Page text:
Maureen Michael Joins Prescott House
Maureen Michael has a great life. She works in a career field she’s passionate about, she enjoys exciting hobbies and she loves spending time with her husband, her children, and her grandbabies. She earned her bachelor’s degree a few years back and is now working on both a master’s degree and a professional certificate. She takes time to get out and enjoy the beauty of the northern Arizona town she calls home.
And, most importantly, she’s in a much better place than she was 10 years ago.
Maureen, who goes by Mo, battled an addiction to gambling for many years until she began her recovery on March 27, 2007. Since that date, she has not once gambled or touched alcohol or illegal drugs. And now, as a counselor in the addiction recovery field, she helps other people overcome their addiction to gambling and turn their own lives around.
Mo isn’t shy about sharing the story of her former life as a person addicted to gambling because she knows that her experience helps her relate to and coach her clients. She has good ideas about what works for kicking the addiction because she’s been there.
“An important part of recovery is redirecting the person’s energy and focus from a risky activity like gambling to some kind of healthier habit,” says Mo. “Sometimes I’ll have a client go home and cook a three-course meal, or I’ll take them out hiking in the dells. I want them to start channeling some new interests and beginning to do other things that get them excited.”
Mo knows from her own experience and from her work in the field that people who are addicted to gambling have a particularly hard time recognizing and admitting they have a problem.
“It’s a pretty insidious disease,” she says. “I think in a lot of ways it’s harder to recover from than other forms of addiction. I’ve heard from every single one of my clients that gambling is so much harder to get over than alcohol or drugs.”
The main reason for that, Mo says, is that people addicted to gambling, even if they do recognize that they have a problem, see only one possible solution to their gambling problem: more gambling.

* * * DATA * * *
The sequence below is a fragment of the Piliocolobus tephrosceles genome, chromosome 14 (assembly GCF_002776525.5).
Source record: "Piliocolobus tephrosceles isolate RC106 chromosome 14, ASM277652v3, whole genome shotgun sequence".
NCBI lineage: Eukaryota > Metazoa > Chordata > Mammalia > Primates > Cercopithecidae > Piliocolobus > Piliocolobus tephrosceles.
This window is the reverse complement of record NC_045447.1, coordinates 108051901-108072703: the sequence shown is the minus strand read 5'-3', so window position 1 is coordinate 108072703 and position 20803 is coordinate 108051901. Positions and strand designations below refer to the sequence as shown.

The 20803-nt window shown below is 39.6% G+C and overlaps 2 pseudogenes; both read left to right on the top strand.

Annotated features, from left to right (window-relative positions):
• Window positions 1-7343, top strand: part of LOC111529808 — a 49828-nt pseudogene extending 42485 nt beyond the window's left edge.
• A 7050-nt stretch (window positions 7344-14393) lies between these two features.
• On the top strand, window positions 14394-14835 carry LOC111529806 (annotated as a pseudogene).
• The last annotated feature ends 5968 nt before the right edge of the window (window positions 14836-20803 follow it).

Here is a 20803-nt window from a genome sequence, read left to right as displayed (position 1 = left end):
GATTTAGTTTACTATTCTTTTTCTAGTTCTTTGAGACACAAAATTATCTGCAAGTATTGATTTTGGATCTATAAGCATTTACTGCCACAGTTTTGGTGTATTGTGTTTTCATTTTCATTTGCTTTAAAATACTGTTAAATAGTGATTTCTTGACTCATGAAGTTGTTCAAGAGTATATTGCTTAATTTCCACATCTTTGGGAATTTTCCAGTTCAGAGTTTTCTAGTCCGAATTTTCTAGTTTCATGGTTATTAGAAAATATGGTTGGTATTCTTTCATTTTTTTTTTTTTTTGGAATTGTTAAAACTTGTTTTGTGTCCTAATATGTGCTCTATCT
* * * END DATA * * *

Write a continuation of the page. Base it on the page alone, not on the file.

“As gamblers, we think our problem is monetary. But it’s not,” she says. “Our problem is gambling. And we have it in our minds that the only way to resolve the issue of a losing streak is to keep gambling until we hit a winning streak. And then everything will be fine.”
Mo says the road to recovery is different for alcoholics, though: alcoholics, if they realize they have a problem, know that the way to resolve the issue of drinking too much and/or too often is to stop drinking—even if that’s not something they are ready to admit.
“For people addicted to gambling, the drug of choice is money. And obviously, we can’t just choose not to be around that “drug”,” Mo says. “So part of my job as a counselor is to help the person recognize and draw on their strengths and other interests so money can become less and less of a central focus of their life.”
Mo has been working in the addiction recovery field since 2008. This month, she joined the counseling staff at Prescott House addiction recovery center in Prescott, Arizona, where she will specialize in gambling addiction counseling. She’ll work with clients in both a process-group setting and in individual financial counseling sessions. The gambling recovery program lasts between six and nine months, which includes intensive residential treatment for three to six months followed by three months of continuing care.
Mo knows firsthand the hardships that a gambling addiction can create in a person’s life and in the lives of their family and friends. Even though she’s nine years “off the bet” (as we say in the recovery industry), the feelings of despair and desperation are still fresh in her mind.
“Gambling addiction is devastating,” she says. “And it leads a lot of people to suicidal thoughts or actions. So many of my clients have told me that they have had serious thoughts of wanting to ram their car into a wall as they drove away from the casino after a losing streak. Usually, gamblers don’t seek treatment until they can no longer figure out a way to get out when the financial devastation becomes bigger than our need to keep gambling.”
If you or a loved one has a problem with gambling, know this: there is a way out. Recovery is possible. Take it from someone who knows.
Contact Prescott House today to learn how Mo and the rest of our counselors and support staff can help you get on the road to recovery.